Rah, Humbug!

climbing, humbug spires, granite, rock climbing

Rah, Humbug!

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Jack Taylor

Climbing clean granite south of Butte.

No, your eyes aren’t playing tricks on you—that is indeed clean white granite, in a bevy of prominent bulges, just two hours from Bozeman. Nestled in a beautiful subalpine setting, the Humbug Spires symbolize the adventurous character of Montana’s climbing history. Once a training ground for Pat Callis and Jack Tackle, Humbug allowed these and other local legends to hone their craft on splitter cracks and textured faces, with only the whispering firs and nearby Pioneer Mountains as company. The fabled Dirty Sox Club of the 1970s made Humbug Spires its home base, and the area has seen relatively little subsequent route development for such a vast expanse of quality rock. Nonetheless, several lines stand out as must-dos for any granite enthusiast, offering a rare experience within southwest Montana more akin to the spectacular walls of the Colorado Rockies, Cascades, or Sierra Nevadas.

Most climbing activity in the Humbug Spires is concentrated on the Wedge—the tallest of the spires—towering 500 feet above pristine meadow and forest. Start with a romp up Mutt and Jeff (5.8), the longest route in the area, offering five quality pitches of varied crack and face climbing. For slab technicians, check out Tiny Tim (5.10c), a bolted face with interspersed gear placements that will keep you on your toes for three pitches. Crack addicts, don’t miss the immaculate splitter of Dogleg Crack (5.11a), demanding sustained finger jamming around a roof and up a slab before taking a 90-degree turn to a horizontal traverse, with an optional belay at the dogleg. For detailed route information and topos on the Wedge, check out Randall Green’s The Rock Climber’s Guide to Montana or Dwight Bishop’s Butte’s Climbing Guide.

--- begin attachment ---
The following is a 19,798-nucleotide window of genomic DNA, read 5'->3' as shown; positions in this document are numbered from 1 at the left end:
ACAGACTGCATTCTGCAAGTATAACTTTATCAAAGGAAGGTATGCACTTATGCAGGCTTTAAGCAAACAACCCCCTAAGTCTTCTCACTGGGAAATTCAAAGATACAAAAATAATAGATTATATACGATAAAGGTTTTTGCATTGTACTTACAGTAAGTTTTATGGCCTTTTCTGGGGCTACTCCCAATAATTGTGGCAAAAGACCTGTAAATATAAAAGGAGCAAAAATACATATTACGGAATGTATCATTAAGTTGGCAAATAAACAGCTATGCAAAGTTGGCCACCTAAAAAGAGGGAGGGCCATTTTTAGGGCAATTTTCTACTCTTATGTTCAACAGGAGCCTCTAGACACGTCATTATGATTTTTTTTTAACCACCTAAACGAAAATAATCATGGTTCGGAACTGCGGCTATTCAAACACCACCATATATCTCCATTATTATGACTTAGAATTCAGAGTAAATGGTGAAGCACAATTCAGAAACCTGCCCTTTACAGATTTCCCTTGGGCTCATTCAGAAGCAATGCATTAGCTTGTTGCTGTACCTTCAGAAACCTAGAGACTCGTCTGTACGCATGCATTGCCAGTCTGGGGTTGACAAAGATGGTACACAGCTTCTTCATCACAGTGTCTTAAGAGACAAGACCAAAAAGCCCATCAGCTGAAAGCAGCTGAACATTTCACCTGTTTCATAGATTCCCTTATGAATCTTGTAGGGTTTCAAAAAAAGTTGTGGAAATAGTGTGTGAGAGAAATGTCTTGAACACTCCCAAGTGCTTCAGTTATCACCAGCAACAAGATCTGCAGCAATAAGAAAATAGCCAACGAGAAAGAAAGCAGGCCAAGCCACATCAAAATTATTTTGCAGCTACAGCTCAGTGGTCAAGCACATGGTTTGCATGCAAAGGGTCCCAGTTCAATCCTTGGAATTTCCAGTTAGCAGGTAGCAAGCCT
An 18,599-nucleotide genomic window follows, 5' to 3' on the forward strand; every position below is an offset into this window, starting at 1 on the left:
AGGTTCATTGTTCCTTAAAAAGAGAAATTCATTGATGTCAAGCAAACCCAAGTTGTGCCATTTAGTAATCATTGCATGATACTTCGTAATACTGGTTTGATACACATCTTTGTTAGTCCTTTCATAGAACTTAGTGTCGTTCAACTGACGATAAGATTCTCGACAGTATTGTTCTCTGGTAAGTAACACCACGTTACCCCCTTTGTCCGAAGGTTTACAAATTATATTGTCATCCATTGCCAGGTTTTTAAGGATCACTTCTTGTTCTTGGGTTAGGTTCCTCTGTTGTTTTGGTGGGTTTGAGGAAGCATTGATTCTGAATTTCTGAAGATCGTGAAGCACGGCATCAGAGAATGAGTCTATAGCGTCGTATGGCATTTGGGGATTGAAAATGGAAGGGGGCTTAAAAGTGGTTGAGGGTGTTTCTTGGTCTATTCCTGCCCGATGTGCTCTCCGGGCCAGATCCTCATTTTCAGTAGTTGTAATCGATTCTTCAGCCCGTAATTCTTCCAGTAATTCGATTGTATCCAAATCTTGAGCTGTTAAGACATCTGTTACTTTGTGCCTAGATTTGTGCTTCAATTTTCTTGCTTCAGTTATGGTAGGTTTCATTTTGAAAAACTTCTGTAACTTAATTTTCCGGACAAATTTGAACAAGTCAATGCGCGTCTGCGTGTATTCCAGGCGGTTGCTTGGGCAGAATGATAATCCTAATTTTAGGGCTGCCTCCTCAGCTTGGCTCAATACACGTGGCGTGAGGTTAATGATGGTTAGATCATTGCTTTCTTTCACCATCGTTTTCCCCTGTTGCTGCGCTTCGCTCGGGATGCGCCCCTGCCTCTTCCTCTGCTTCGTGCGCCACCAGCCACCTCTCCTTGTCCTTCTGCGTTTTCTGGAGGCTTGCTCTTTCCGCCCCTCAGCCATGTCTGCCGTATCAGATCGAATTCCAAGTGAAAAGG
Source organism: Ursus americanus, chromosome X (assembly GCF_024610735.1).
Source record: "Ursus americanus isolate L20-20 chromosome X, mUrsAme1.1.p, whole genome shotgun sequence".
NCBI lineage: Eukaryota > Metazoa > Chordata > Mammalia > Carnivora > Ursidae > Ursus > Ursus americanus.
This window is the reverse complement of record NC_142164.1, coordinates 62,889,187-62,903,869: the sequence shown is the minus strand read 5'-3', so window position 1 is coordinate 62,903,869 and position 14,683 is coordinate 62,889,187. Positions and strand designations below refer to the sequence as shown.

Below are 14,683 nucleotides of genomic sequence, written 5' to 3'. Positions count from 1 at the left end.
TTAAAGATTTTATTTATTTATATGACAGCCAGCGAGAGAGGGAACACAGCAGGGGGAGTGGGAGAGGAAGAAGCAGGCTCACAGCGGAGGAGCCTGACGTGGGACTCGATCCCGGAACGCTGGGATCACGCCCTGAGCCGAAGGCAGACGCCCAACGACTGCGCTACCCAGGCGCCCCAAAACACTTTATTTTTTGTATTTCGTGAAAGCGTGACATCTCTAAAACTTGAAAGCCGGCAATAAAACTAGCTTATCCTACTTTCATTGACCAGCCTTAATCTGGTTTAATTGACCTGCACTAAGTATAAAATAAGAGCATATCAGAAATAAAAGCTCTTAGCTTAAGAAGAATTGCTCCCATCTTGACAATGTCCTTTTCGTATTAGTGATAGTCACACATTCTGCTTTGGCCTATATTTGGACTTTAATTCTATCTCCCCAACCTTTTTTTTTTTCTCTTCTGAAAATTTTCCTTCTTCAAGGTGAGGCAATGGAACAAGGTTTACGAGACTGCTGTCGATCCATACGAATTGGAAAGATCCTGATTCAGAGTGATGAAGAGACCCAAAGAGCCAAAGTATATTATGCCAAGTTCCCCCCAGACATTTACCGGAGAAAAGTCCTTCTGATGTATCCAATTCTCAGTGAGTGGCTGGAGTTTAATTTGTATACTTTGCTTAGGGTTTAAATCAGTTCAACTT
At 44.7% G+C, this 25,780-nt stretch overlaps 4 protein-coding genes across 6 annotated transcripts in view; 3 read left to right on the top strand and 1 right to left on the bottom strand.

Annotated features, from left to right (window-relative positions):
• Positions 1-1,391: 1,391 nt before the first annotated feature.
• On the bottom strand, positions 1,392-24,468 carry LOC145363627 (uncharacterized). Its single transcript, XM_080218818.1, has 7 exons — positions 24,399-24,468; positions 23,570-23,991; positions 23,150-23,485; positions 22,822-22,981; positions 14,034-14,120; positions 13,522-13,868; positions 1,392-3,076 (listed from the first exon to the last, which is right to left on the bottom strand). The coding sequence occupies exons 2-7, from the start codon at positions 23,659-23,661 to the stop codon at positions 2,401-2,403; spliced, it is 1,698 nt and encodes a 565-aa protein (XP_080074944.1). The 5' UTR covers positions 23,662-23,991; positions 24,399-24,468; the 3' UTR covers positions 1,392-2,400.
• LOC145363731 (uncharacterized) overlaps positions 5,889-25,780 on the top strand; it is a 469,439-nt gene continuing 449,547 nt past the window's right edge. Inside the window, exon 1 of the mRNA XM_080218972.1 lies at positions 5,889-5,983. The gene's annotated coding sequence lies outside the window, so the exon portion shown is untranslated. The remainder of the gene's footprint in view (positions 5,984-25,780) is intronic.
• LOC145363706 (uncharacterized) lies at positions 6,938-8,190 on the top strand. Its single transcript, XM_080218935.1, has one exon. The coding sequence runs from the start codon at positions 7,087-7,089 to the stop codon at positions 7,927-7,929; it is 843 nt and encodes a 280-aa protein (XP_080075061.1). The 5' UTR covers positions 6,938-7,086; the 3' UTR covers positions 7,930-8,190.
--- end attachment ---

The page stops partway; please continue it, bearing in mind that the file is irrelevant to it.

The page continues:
Apart from the Wedge, published route descriptions are nonexistent, but don’t let that stop you from exploring. Set out into the woods with rope and rack, and climb like they did in the old days—with ambition, determination, and little to no idea of where you’re going.

Getting to the Humbug Spires from Bozeman is easy: head toward Butte, then turn south on I-15. Exit on Moose Creek Rd. and head northeast for a few miles to the Moose Creek trailhead. Free camping is allowed at the trailhead and along Moose Creek as part of the Beaverhead-Deerlodge National Forest, with a vault toilet at the trailhead and no other amenities. The Wedge and all other spires are approached via Moose Creek Trail; expect to walk a few miles to the base of your climb.


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